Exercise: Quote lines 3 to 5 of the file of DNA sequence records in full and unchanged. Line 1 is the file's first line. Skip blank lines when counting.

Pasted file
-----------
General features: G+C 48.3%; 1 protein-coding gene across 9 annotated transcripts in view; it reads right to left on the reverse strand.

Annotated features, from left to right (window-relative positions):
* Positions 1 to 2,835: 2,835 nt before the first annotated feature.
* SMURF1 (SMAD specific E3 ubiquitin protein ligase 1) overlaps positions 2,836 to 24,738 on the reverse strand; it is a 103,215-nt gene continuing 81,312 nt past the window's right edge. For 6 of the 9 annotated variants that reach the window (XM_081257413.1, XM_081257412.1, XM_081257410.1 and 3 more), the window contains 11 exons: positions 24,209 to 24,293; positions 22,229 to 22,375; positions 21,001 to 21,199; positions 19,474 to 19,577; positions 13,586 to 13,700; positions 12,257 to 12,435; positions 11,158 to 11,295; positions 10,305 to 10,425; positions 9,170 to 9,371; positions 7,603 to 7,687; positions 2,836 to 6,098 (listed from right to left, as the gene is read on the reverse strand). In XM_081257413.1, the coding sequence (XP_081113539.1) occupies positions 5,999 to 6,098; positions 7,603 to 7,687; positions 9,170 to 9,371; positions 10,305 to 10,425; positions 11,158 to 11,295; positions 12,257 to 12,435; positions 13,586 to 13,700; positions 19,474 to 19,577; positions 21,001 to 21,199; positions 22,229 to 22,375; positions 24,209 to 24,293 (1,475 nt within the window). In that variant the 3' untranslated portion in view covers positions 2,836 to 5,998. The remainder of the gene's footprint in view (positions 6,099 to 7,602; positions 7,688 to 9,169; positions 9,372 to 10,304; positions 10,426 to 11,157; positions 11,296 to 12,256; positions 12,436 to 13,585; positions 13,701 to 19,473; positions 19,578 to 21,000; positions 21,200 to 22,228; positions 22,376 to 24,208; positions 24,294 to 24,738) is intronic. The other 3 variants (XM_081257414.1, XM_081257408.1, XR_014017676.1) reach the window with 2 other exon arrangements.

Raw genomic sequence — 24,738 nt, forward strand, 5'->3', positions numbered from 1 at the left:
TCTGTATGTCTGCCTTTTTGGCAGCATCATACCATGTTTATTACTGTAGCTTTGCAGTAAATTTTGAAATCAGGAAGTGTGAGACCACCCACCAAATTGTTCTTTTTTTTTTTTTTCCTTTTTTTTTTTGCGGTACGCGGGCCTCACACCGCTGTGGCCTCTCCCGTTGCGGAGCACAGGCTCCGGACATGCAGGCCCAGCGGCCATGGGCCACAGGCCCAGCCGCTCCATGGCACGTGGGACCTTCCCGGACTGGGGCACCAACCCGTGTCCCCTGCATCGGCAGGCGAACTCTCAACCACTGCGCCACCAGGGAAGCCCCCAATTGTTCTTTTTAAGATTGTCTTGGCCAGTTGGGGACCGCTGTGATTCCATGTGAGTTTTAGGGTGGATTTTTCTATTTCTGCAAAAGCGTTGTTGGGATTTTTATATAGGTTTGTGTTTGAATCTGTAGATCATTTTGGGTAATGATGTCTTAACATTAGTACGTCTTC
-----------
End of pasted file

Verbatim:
* Positions 1 to 2,835: 2,835 nt before the first annotated feature.
* SMURF1 (SMAD specific E3 ubiquitin protein ligase 1) overlaps positions 2,836 to 24,738 on the reverse strand; it is a 103,215-nt gene continuing 81,312 nt past the window's right edge. For 6 of the 9 annotated variants that reach the window (XM_081257413.1, XM_081257412.1, XM_081257410.1 and 3 more), the window contains 11 exons: positions 24,209 to 24,293; positions 22,229 to 22,375; positions 21,001 to 21,199; positions 19,474 to 19,577; positions 13,586 to 13,700; positions 12,257 to 12,435; positions 11,158 to 11,295; positions 10,305 to 10,425; positions 9,170 to 9,371; positions 7,603 to 7,687; positions 2,836 to 6,098 (listed from right to left, as the gene is read on the reverse strand). In XM_081257413.1, the coding sequence (XP_081113539.1) occupies positions 5,999 to 6,098; positions 7,603 to 7,687; positions 9,170 to 9,371; positions 10,305 to 10,425; positions 11,158 to 11,295; positions 12,257 to 12,435; positions 13,586 to 13,700; positions 19,474 to 19,577; positions 21,001 to 21,199; positions 22,229 to 22,375; positions 24,209 to 24,293 (1,475 nt within the window). In that variant the 3' untranslated portion in view covers positions 2,836 to 5,998. The remainder of the gene's footprint in view (positions 6,099 to 7,602; positions 7,688 to 9,169; positions 9,372 to 10,304; positions 10,426 to 11,157; positions 11,296 to 12,256; positions 12,436 to 13,585; positions 13,701 to 19,473; positions 19,578 to 21,000; positions 21,200 to 22,228; positions 22,376 to 24,208; positions 24,294 to 24,738) is intronic. The other 3 variants (XM_081257414.1, XM_081257408.1, XR_014017676.1) reach the window with 2 other exon arrangements.

Raw genomic sequence — 24,738 nt, forward strand, 5'->3', positions numbered from 1 at the left: